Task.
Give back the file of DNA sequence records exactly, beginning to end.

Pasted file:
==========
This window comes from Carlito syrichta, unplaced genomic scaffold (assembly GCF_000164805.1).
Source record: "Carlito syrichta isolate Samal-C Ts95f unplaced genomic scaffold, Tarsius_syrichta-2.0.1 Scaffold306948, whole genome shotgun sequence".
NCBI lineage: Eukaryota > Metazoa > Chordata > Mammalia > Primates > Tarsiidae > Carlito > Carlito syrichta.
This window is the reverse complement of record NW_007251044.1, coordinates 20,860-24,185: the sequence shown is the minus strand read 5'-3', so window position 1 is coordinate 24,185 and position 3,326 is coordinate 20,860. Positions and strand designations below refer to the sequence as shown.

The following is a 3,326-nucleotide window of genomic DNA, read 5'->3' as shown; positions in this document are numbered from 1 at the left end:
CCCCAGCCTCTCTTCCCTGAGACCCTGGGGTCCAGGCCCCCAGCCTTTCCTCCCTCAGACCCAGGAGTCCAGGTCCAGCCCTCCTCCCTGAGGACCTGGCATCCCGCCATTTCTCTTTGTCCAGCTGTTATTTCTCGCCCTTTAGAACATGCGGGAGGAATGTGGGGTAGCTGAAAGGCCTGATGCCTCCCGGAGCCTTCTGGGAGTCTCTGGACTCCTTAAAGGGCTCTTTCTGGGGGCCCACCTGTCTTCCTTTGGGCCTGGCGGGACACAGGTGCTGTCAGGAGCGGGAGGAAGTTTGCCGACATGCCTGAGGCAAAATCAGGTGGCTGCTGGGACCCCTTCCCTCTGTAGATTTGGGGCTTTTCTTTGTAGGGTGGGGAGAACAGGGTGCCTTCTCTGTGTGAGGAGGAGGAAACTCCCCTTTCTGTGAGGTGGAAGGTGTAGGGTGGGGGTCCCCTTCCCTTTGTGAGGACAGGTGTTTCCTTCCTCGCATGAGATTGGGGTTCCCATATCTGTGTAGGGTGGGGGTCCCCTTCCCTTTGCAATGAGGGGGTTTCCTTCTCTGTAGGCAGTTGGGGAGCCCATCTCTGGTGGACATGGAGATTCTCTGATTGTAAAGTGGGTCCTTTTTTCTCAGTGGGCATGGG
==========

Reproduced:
This window comes from Carlito syrichta, unplaced genomic scaffold (assembly GCF_000164805.1).
Source record: "Carlito syrichta isolate Samal-C Ts95f unplaced genomic scaffold, Tarsius_syrichta-2.0.1 Scaffold306948, whole genome shotgun sequence".
NCBI lineage: Eukaryota > Metazoa > Chordata > Mammalia > Primates > Tarsiidae > Carlito > Carlito syrichta.
This window is the reverse complement of record NW_007251044.1, coordinates 20,860-24,185: the sequence shown is the minus strand read 5'-3', so window position 1 is coordinate 24,185 and position 3,326 is coordinate 20,860. Positions and strand designations below refer to the sequence as shown.

The following is a 3,326-nucleotide window of genomic DNA, read 5'->3' as shown; positions in this document are numbered from 1 at the left end:
CCCCAGCCTCTCTTCCCTGAGACCCTGGGGTCCAGGCCCCCAGCCTTTCCTCCCTCAGACCCAGGAGTCCAGGTCCAGCCCTCCTCCCTGAGGACCTGGCATCCCGCCATTTCTCTTTGTCCAGCTGTTATTTCTCGCCCTTTAGAACATGCGGGAGGAATGTGGGGTAGCTGAAAGGCCTGATGCCTCCCGGAGCCTTCTGGGAGTCTCTGGACTCCTTAAAGGGCTCTTTCTGGGGGCCCACCTGTCTTCCTTTGGGCCTGGCGGGACACAGGTGCTGTCAGGAGCGGGAGGAAGTTTGCCGACATGCCTGAGGCAAAATCAGGTGGCTGCTGGGACCCCTTCCCTCTGTAGATTTGGGGCTTTTCTTTGTAGGGTGGGGAGAACAGGGTGCCTTCTCTGTGTGAGGAGGAGGAAACTCCCCTTTCTGTGAGGTGGAAGGTGTAGGGTGGGGGTCCCCTTCCCTTTGTGAGGACAGGTGTTTCCTTCCTCGCATGAGATTGGGGTTCCCATATCTGTGTAGGGTGGGGGTCCCCTTCCCTTTGCAATGAGGGGGTTTCCTTCTCTGTAGGCAGTTGGGGAGCCCATCTCTGGTGGACATGGAGATTCTCTGATTGTAAAGTGGGTCCTTTTTTCTCAGTGGGCATGGG